Get in Control: Anxiety-Reducing Techniques


As mentioned in the previous article discussing what anxiety is and why it’s caused, there are two types of anxiety-somatic (dealing with the physical symptoms of anxiety) and cognitive (dealing with the mental and emotional symptoms). This article will address how to gain control of your anxiety so you can regain control of your performance.

Reducing Somatic Anxiety
Since somatic anxiety has to do with the body, any technique that helps to reduce the physiological response (racing heart, tight muscles, stomach issues) falls into this category. Keep in mind that techniques that decrease physical signs of anxiety will also decrease cognitive anxiety.

Techniques for Reducing Somatic Anxiety:

  1. Deep breathing-There are numerous methods for using deep breathing to reduce anxiety. Basically, if you breathe in through your nose and out through your mouth as slowly and deeply as possible you’ll be in good shape. You should never feel like you’re holding your breath or forcing it out. Try to imagine breathing through your heart; it can better help to decrease your heart rate. Focusing on your breathing and counting each breath as you exhale can distract your mind from worried thoughts.
  2. Progressive Muscle Relaxation (PMR) - Take a few minutes each day to go through all of your muscle groups, tightening a muscle for a few seconds and then relaxing it. By doing this progressive relaxation you can recognize where you are carrying physical tension and learn to physically loosen your muscles so that you can perform your best. Physical tension leads to mental tension and vice versa.
  3. Biofeedback-There are several computer programs that can help teach you how to breathe properly and to control your thinking. It can help swimmers to “see” changes related to techniques they are trying.
  4. Prerace routines- By doing the same thing before each event, you will focus on what you need to do to swim well rather than the situation. Your pre-race routine should include: a) music that creates your ideal arousal/energy level, b) imagery of how you want to swim or that physically relaxes you, c) positive focus and self-talk, and d) deep breathing and PMR.

Reducing Cognitive Anxiety
Cognitive anxiety typically comes from two places: Fear of Failure or Inappropriate Focus. It’s important to know that you control the way that you think. While your brain might be wired to worry, you still have the ability to logically think through these worries and refocus your mind more appropriately. It’s not always as easy as people make it sound, but with practice you can create more effective mental habits.

Fear of Failure Results From:

  1. Lack of confidence
  2. Too much emphasis on the outcome
  3. Focus on emotions related to failure rather than success
  4. High self-expectations and self-imposed pressure
  5. Being untapered/physically tired
  6. Lack of trust in coach
  7. Returning from injury or illness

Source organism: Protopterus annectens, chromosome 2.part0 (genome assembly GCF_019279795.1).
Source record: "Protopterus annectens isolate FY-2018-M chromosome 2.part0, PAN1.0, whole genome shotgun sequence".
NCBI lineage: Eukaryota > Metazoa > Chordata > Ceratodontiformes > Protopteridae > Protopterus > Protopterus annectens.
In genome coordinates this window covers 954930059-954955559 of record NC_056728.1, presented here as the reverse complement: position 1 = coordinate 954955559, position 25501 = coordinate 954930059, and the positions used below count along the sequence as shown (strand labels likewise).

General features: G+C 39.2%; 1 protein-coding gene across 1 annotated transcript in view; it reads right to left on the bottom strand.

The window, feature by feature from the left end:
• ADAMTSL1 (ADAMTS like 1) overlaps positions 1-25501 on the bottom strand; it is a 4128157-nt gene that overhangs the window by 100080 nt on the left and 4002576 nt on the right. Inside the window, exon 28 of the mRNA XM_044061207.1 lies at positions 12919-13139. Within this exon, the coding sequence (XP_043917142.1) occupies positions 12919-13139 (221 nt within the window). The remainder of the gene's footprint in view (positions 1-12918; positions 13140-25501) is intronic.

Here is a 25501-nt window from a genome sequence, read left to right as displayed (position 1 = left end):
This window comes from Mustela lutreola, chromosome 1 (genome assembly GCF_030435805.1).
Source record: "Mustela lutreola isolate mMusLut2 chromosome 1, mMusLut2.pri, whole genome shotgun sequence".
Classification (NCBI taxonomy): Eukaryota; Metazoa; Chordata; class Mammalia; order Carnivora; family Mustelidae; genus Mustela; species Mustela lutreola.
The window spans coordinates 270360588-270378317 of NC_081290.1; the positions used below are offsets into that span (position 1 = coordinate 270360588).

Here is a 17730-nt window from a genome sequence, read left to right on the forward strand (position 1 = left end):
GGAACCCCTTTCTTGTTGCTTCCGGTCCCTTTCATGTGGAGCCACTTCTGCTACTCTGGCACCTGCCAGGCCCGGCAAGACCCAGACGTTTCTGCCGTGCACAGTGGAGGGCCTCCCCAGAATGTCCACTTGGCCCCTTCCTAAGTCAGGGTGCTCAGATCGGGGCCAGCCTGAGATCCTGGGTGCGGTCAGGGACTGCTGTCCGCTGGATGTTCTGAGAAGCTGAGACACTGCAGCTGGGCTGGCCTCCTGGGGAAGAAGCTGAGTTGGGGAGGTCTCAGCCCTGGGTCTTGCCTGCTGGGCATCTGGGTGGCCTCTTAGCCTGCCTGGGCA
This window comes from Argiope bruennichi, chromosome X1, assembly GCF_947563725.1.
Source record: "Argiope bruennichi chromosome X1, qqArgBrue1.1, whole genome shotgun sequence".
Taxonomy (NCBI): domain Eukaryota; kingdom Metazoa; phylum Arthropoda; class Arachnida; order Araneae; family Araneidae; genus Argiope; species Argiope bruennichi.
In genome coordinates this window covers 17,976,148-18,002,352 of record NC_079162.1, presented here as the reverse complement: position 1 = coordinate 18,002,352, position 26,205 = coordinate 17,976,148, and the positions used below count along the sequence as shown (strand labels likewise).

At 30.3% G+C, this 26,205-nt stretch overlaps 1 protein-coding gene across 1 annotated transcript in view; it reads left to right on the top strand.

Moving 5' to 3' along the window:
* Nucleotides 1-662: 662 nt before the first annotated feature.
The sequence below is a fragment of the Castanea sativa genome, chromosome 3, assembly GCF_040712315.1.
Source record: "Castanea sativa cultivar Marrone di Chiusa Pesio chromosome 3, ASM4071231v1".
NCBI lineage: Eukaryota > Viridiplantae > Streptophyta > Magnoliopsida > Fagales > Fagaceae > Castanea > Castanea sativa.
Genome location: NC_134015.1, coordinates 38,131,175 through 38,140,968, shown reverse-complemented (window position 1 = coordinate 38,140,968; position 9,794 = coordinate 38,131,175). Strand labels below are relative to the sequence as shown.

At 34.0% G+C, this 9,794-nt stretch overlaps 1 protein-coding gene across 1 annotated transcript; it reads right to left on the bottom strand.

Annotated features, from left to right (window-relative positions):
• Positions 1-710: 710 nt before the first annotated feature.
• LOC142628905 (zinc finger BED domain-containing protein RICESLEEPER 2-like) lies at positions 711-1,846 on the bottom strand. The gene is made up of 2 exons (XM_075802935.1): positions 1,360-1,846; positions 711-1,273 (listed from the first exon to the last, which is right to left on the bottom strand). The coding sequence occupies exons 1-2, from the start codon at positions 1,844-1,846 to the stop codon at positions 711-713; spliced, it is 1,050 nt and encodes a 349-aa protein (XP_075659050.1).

Techniques for Reducing Failure-Related Anxiety

  1. Don’t dwell on potential outcomes prior to or during a race; just focus on racing
  2. Focus on success–related emotions (how good will it feel when you win/get a good time/swim the way you trained)
  3. Play the odds; you’re more likely to swim well than you are to have an awful race
  4. Set realistic expectations, especially when untapered or returning from injury or illness (don’t expect a personal record if it’s been a hard training week)
  5. Work on communication with your coach; get him/her to explain their training philosophy and the physiology behind why it works.

Examples of Inappropriate Focus:

  1. Uncontrollable/situational factors (competitors, event importance, parents, injury, etc…)
  2. Past races/meets
  3. Future thinking (What does it mean if I lose?)

Techniques for Reducing Focus-Related Anxiety

  1. If you don’t control it, let it go. Make a list of your worries and cross off anything that you can’t directly impact. If you can control it, make a plan.
  2. Simplify the race. Focus on what you need to do to swim well (quick start, strong turns, powerful kicks, etc…)
  3. Focus on the task (swimming) rather than the situation (championship)
  4. Focus on right now, how to make it a great race
  5. Trust that if you swim like you’ve trained to, the outcome will take care of itself 

Anxiety does not have to keep you from performing your best. You may have some physical activation (faster heart rate, quicker breathing) but you can control this. Work on reducing both the physiological signs of anxiety as well as the cognitive anxiety. Leave some time for a pre-race routine that allows you to physically and mentally relax. While it requires training, you can regain control of your body by taking control of your mind.

Up Next…
In the next in this series of articles we will present a special case related to open water swimming. Swimming in a pool is much different than swimming in water without lane lines. Therefore, being physically and mentally prepared for this unique environment is paramount to being safe and successful in this competitive situation.

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